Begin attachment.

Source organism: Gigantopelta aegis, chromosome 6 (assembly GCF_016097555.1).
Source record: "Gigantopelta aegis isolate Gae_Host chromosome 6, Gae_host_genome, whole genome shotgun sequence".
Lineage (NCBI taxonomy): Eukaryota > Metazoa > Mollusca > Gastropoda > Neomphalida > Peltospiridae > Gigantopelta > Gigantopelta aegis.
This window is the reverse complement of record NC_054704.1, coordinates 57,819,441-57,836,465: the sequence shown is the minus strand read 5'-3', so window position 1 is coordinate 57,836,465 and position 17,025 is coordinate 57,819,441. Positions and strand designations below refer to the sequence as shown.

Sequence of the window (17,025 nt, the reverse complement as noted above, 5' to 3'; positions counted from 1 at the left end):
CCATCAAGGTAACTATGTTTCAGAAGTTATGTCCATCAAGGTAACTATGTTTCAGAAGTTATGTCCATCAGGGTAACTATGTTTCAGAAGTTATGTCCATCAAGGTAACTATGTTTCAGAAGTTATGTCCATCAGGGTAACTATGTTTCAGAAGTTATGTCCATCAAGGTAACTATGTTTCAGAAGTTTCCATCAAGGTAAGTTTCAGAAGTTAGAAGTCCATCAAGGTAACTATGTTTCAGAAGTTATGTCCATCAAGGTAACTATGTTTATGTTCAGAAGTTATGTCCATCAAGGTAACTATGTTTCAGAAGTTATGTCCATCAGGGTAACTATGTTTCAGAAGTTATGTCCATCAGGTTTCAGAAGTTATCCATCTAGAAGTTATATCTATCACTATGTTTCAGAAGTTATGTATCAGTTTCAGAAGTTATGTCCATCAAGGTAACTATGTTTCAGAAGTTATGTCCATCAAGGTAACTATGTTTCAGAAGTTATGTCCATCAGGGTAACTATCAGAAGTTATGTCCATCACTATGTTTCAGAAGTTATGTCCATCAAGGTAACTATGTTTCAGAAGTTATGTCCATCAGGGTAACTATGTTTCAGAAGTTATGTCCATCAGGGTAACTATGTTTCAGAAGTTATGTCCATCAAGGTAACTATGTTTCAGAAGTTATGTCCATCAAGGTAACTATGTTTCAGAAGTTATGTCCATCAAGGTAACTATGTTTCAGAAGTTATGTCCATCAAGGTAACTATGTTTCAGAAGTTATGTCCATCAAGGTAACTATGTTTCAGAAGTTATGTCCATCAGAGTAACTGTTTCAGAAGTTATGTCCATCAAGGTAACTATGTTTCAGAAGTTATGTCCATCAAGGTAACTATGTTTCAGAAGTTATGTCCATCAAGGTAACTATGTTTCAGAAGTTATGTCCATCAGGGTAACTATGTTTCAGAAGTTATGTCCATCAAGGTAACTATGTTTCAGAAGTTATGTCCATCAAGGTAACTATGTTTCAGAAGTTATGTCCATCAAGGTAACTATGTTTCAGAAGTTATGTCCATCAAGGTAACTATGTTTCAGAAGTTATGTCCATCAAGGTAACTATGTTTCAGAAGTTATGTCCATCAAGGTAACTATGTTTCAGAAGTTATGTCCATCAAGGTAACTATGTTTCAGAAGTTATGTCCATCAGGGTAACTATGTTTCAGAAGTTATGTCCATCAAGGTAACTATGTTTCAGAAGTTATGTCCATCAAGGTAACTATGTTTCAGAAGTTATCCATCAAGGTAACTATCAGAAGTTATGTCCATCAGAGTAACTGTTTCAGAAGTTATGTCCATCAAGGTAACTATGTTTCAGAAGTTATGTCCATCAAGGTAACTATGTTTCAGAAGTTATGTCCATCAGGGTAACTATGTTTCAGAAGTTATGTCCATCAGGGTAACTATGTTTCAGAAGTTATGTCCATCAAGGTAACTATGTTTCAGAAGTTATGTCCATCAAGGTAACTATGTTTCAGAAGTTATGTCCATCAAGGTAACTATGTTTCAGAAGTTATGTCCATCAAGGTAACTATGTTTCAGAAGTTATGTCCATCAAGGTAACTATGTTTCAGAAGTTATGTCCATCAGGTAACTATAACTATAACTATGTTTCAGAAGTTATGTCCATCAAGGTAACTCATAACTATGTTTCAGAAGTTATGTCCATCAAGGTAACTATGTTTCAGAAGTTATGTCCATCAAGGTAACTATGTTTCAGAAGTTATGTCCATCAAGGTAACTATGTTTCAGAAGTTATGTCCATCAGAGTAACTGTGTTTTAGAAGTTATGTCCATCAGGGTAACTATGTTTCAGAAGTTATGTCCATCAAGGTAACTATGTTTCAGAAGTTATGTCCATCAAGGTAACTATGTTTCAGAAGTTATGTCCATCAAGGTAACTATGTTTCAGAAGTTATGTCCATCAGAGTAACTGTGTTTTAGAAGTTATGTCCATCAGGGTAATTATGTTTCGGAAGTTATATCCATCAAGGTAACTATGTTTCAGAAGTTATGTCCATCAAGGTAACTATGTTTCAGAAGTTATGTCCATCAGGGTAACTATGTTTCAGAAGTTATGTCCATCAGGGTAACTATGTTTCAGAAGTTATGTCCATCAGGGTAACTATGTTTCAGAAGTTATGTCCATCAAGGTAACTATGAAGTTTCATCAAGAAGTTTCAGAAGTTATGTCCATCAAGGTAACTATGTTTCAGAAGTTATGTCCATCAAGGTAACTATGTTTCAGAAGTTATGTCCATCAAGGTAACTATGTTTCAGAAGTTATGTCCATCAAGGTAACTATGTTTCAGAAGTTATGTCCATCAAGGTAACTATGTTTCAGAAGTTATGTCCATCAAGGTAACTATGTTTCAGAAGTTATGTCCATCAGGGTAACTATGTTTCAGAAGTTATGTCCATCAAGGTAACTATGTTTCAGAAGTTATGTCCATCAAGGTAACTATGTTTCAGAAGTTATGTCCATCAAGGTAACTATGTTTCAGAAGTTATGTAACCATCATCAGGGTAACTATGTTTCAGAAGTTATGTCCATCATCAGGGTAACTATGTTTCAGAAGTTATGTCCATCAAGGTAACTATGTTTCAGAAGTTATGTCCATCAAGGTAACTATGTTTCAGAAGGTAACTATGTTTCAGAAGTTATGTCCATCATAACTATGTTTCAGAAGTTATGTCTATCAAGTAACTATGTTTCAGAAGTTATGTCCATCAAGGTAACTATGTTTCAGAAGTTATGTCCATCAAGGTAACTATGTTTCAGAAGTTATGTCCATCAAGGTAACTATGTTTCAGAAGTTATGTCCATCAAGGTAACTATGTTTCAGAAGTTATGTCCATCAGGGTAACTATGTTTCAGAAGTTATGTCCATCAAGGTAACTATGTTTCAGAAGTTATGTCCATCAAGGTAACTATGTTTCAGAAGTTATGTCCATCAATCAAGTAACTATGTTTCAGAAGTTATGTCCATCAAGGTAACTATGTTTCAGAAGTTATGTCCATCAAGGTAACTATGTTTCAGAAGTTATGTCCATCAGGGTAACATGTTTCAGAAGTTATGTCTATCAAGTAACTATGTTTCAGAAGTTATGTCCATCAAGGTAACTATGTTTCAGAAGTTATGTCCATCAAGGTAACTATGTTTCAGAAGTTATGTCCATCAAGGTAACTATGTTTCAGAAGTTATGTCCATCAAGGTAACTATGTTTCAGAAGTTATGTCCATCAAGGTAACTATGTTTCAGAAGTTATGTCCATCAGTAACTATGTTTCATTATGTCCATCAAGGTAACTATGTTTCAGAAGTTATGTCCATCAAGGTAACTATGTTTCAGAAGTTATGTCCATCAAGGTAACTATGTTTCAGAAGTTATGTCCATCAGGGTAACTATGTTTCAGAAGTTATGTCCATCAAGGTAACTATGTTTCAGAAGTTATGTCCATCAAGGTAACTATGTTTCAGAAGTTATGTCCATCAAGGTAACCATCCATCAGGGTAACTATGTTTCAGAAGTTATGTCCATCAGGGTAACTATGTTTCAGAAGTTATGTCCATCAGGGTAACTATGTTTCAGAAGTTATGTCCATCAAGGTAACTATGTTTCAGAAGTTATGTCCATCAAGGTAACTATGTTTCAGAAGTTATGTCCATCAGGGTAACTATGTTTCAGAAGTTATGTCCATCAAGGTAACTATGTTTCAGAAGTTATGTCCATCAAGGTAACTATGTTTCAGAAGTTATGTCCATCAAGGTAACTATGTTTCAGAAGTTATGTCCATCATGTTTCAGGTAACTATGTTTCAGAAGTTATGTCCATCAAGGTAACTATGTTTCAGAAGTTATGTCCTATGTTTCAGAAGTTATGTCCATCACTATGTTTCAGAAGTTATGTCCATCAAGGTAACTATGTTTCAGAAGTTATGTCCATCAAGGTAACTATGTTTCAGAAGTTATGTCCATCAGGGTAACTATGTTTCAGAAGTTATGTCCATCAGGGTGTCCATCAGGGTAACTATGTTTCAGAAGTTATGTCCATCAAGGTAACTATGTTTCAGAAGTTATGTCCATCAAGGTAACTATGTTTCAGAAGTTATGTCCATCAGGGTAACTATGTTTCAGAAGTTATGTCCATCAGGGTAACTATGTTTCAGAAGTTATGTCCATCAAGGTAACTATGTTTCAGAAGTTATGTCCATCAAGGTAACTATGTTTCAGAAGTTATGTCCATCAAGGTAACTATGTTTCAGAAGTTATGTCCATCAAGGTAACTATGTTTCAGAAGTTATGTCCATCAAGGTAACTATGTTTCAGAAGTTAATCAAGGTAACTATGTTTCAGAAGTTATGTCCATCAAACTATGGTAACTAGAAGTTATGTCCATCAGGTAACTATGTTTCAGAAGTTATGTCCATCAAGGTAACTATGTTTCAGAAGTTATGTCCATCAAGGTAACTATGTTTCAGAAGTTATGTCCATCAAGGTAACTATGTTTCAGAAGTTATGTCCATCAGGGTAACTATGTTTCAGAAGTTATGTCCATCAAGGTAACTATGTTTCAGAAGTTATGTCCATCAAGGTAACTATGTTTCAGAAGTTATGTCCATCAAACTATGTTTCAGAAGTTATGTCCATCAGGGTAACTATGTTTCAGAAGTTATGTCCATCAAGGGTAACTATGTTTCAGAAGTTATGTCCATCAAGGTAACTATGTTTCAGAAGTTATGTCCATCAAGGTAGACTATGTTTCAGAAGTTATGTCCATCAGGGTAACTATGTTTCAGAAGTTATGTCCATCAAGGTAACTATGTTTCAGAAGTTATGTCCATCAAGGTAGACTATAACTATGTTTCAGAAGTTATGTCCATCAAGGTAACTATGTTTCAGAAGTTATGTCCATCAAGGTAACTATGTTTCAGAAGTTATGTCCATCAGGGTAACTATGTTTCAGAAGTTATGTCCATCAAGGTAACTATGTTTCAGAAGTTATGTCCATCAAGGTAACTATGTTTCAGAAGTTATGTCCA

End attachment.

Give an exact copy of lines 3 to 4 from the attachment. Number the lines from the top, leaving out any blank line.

Lineage (NCBI taxonomy): Eukaryota > Metazoa > Mollusca > Gastropoda > Neomphalida > Peltospiridae > Gigantopelta > Gigantopelta aegis.
This window is the reverse complement of record NC_054704.1, coordinates 57,819,441-57,836,465: the sequence shown is the minus strand read 5'-3', so window position 1 is coordinate 57,836,465 and position 17,025 is coordinate 57,819,441. Positions and strand designations below refer to the sequence as shown.